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  • Author: Sam Jones, Peter Gibbon, Yumiao Lin
  • Publication Date: 04-2009
  • Content Type: Working Paper
  • Institution: Danish Institute for International Studies
  • Abstract: This paper examines the revenue effects of certified organic contract farming and of use of organic farming methods in a tropical African context. These are compared with 'organic by default' conventional farming systems without contractual relations. Survey data from a medium-size cocoa-vanilla contract farming scheme in Uganda is reported using a standard OLS regression and propensity score matching approaches. The analysis finds that there are positive revenue effects for the certified crops from both participation and, more modestly, from using organic farming techniques.
  • Topic: Agriculture, Economics, International Trade and Finance
  • Political Geography: Africa
  • Author: Dennis Rweyemamu
  • Publication Date: 09-2009
  • Content Type: Working Paper
  • Institution: Danish Institute for International Studies
  • Abstract: Tanzania's current growth and poverty reduction strategies are contained in its second PRSP. This document, and the processes leading to its formulation, has helped to mobilize donor funds. However, the content of the PRSP is largely irrelevant for implementation, and has contributed little to better inter-sectoral linkages and synergies both of which were its main purposes. The immediate reasons for this irrelevancy include a participatory planning process not aligned with the domestic political process and with no budget constraints which led to a shopping list of un-prioritized initiatives; an implementation machinery around the budget process which in practice does not ensure that resources are allocated in line with the document's priorities; and limited understanding and/ or acceptance across the spectrum of government institutions and political leadership that the PRSP is the overall strategic guiding document.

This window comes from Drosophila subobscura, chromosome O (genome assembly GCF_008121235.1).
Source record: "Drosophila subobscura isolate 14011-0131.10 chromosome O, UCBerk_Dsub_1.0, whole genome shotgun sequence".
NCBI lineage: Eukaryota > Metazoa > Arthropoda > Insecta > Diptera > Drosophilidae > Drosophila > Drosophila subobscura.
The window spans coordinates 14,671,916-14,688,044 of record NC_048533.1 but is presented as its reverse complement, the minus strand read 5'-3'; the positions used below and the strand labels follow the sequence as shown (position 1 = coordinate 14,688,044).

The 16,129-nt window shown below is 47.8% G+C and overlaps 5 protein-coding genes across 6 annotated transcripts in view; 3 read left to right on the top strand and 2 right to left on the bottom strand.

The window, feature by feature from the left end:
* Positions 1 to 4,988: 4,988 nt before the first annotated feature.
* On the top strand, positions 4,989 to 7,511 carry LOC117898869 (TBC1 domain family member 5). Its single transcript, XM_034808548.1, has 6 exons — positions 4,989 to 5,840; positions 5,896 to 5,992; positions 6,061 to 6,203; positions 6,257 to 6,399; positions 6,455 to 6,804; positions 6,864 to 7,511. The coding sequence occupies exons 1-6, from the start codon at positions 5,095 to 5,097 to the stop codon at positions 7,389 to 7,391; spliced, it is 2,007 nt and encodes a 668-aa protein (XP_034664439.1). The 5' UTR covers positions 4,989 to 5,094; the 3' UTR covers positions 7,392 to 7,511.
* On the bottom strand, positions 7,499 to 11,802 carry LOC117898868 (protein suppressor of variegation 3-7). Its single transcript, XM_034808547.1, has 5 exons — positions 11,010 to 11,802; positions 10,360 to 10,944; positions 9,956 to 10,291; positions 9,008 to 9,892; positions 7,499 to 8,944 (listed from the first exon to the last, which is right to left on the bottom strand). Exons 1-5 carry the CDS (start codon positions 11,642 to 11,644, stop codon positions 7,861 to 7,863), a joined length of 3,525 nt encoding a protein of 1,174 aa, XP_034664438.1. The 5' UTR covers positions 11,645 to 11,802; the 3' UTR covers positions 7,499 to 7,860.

• Topic: Development, Economics, Poverty, Foreign Aid
  • Political Geography: Africa, Tanzania
  • Author: Anne Mette Kjaer, Fred Muhumuza
  • Publication Date: 09-2009
  • Content Type: Working Paper
  • Institution: Danish Institute for International Studies
  • Abstract: This paper explores the poverty agenda in Uganda, its drivers and its effects. We show that transforming the economy by increasing productivity was initially considered more important than to reduce poverty through redistributive policies. However, as a consequence of the 1996 elections a consensus on poverty eradication through health and education emerged. The Poverty Eradication Action Plan (PEAP) had a shopping list nature and it is therefore difficult to establish whether it was implemented. Growth and poverty reduction during the PEAP period was mainly due to a continuation of macro-economic policies that were introduced prior to the PEAP. Around the multi-party elections in 2006, policy priorities changed towards more focus on agricultural production, agro-business and infrastructure. The government now has a two-edged focus: poverty reduction through economic transformation and poverty reduction through social services. However, there is also a political agenda about remaining in power which threatens to undermine the results achieved so far.